Conflict is a fact of life, and it happens in every workplace. As leaders, we’re unlikely to get through day-to-day operations without the occasional tough, perhaps heated, or even hair-raising discussion with an employee or colleague.
Conflicts can manifest overnight and should be managed. Because they can escalate quickly when we don’t make the time to have those difficult conversations.
Such conversations arise for many reasons. It may be a simple matter such as leave or a pay rise request, or more serious employee grievances or performance related issues.
No matter the nature of the issue, it’s important to deal with it straight away. Let it linger at your peril - that’s when things escalate. Going into the discussion with a careful and considered approach is wise. A difficult conversation, handled insensitively, can affect your relationship with the other party, and the wider workforce too – perhaps even your business relationships.
Fair Work Ombudsman Australia outlines the best practice steps for getting to grips with such conversations, making them easier and more constructive. These steps provide leaders and business owners with practical guidance, and they’re designed to help us avoid potential pitfalls, oversights and general mismanagement.
1. NO SMALL TALK
Begin the meeting by stating what the issue is right away. Don’t preface the conversation with unnecessary small talk – this gives a false impression.
2. STICK TO THE FACTS
Stick to the facts rather than relying on opinions or hearsay. Give examples where possible. Explain how the issue is impacting on your organisation. Most importantly, focus on the issue at hand, rather than the person.
Listen to your employee. Considering their point of view is vital. There could be a range of facts or situations you don’t know about. Keeping an open mind may help you consider alternative solutions.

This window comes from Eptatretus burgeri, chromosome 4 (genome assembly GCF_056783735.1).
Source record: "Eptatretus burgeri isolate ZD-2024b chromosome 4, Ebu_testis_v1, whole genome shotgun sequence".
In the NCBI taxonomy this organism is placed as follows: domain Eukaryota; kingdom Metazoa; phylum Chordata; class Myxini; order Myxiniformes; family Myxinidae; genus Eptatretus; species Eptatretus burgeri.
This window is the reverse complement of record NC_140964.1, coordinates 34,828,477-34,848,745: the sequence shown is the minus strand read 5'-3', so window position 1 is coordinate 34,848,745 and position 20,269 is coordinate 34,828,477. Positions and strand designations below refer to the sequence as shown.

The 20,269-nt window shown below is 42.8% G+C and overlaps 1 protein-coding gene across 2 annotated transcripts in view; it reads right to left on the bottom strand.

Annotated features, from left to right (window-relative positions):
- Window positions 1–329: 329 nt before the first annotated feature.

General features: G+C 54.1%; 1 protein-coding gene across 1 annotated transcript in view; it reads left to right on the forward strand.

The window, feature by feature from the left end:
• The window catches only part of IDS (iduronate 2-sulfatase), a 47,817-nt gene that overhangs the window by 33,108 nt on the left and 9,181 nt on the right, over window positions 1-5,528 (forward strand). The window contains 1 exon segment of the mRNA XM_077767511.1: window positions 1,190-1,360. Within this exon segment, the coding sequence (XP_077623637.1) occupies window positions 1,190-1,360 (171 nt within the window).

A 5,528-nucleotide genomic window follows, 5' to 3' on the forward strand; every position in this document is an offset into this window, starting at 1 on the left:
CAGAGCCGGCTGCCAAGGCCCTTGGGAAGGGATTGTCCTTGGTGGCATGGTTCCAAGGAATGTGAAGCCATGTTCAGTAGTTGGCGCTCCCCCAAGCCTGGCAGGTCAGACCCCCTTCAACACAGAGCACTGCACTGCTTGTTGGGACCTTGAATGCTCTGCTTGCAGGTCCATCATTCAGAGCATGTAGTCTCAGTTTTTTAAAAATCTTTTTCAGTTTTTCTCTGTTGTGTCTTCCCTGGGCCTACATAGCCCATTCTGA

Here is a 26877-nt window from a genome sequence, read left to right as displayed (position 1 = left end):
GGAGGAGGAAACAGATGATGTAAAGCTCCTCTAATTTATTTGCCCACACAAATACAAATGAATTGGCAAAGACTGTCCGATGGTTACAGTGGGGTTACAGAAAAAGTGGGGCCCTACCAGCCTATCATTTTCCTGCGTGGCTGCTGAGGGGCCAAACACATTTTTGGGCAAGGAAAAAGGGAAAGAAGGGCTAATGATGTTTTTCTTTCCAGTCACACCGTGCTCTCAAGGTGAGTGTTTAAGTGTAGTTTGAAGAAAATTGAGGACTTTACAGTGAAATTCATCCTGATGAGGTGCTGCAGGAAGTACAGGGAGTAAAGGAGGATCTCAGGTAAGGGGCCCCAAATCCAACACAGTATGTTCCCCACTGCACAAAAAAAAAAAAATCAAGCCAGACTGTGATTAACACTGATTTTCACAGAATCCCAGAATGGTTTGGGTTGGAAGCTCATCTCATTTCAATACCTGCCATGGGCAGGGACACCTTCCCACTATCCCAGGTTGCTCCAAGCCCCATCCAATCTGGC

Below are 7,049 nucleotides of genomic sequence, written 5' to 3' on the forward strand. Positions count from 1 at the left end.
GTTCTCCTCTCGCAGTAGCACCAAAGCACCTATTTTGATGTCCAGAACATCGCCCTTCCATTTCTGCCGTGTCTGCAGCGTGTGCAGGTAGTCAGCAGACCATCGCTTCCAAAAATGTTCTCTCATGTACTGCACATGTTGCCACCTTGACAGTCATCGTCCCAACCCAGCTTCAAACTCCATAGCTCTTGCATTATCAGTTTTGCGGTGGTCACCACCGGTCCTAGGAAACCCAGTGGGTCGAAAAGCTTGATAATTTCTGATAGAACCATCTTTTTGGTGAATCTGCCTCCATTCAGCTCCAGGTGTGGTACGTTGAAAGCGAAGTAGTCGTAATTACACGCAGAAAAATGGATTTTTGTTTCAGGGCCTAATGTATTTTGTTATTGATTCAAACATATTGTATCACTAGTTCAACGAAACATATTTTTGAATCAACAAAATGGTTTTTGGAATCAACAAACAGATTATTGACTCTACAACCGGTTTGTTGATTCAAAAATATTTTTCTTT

4. BE PREPARED
Be prepared for your employee to react emotionally. Consider telling them in advance that they can bring a support person to the meeting, if they want to.
5. BE OBJECTIVE
Manage your own emotions as well. Stay calm and focus objectively on the issues.
The ideal outcome is an agreement, and you should aim for a mutually agreed plan. Then be consistent and have the smarts to follow through. The more resolute you are with this, the greater the probability of a successful outcome in the long term. That’s a win for everyone concerned.
There are complexities and ambiguities in every workplace. These simple strategies are designed to help you manage them. Take some time to measure your own processes against them, and tweak accordingly.
Want to mitigate conflict in the first place? Keep communication channels open. Your employees should be comfortable in discussions with you.
It takes time, skill and effort to lead people – so be brave and have the conversations that truly matter.